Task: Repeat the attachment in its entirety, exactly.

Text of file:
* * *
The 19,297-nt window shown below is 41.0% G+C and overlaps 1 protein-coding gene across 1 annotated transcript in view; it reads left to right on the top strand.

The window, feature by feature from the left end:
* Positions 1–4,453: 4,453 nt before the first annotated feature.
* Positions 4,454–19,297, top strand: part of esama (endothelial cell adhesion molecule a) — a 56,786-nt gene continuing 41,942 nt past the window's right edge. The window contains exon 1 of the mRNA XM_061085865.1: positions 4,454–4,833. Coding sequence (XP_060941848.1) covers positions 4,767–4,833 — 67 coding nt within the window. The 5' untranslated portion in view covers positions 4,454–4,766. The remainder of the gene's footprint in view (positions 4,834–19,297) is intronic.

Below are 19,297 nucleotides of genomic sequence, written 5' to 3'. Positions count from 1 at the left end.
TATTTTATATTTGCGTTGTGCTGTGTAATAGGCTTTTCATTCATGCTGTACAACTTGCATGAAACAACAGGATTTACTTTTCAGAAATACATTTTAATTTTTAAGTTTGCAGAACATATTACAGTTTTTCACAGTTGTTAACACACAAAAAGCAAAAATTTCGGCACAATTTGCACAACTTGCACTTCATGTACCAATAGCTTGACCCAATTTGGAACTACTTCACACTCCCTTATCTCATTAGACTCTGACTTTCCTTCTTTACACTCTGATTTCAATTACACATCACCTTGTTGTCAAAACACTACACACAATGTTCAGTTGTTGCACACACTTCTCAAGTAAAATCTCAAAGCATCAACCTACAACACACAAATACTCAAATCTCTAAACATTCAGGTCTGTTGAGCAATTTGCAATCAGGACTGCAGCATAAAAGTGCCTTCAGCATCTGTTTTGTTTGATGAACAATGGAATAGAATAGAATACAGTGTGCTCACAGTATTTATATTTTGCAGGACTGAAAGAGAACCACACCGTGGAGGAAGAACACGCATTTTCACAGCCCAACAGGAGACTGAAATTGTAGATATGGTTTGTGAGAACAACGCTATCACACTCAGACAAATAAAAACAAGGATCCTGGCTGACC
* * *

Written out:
The 19,297-nt window shown below is 41.0% G+C and overlaps 1 protein-coding gene across 1 annotated transcript in view; it reads left to right on the top strand.

The window, feature by feature from the left end:
* Positions 1–4,453: 4,453 nt before the first annotated feature.
* Positions 4,454–19,297, top strand: part of esama (endothelial cell adhesion molecule a) — a 56,786-nt gene continuing 41,942 nt past the window's right edge. The window contains exon 1 of the mRNA XM_061085865.1: positions 4,454–4,833. Coding sequence (XP_060941848.1) covers positions 4,767–4,833 — 67 coding nt within the window. The 5' untranslated portion in view covers positions 4,454–4,766. The remainder of the gene's footprint in view (positions 4,834–19,297) is intronic.

Below are 19,297 nucleotides of genomic sequence, written 5' to 3'. Positions count from 1 at the left end.
TATTTTATATTTGCGTTGTGCTGTGTAATAGGCTTTTCATTCATGCTGTACAACTTGCATGAAACAACAGGATTTACTTTTCAGAAATACATTTTAATTTTTAAGTTTGCAGAACATATTACAGTTTTTCACAGTTGTTAACACACAAAAAGCAAAAATTTCGGCACAATTTGCACAACTTGCACTTCATGTACCAATAGCTTGACCCAATTTGGAACTACTTCACACTCCCTTATCTCATTAGACTCTGACTTTCCTTCTTTACACTCTGATTTCAATTACACATCACCTTGTTGTCAAAACACTACACACAATGTTCAGTTGTTGCACACACTTCTCAAGTAAAATCTCAAAGCATCAACCTACAACACACAAATACTCAAATCTCTAAACATTCAGGTCTGTTGAGCAATTTGCAATCAGGACTGCAGCATAAAAGTGCCTTCAGCATCTGTTTTGTTTGATGAACAATGGAATAGAATAGAATACAGTGTGCTCACAGTATTTATATTTTGCAGGACTGAAAGAGAACCACACCGTGGAGGAAGAACACGCATTTTCACAGCCCAACAGGAGACTGAAATTGTAGATATGGTTTGTGAGAACAACGCTATCACACTCAGACAAATAAAAACAAGGATCCTGGCTGACC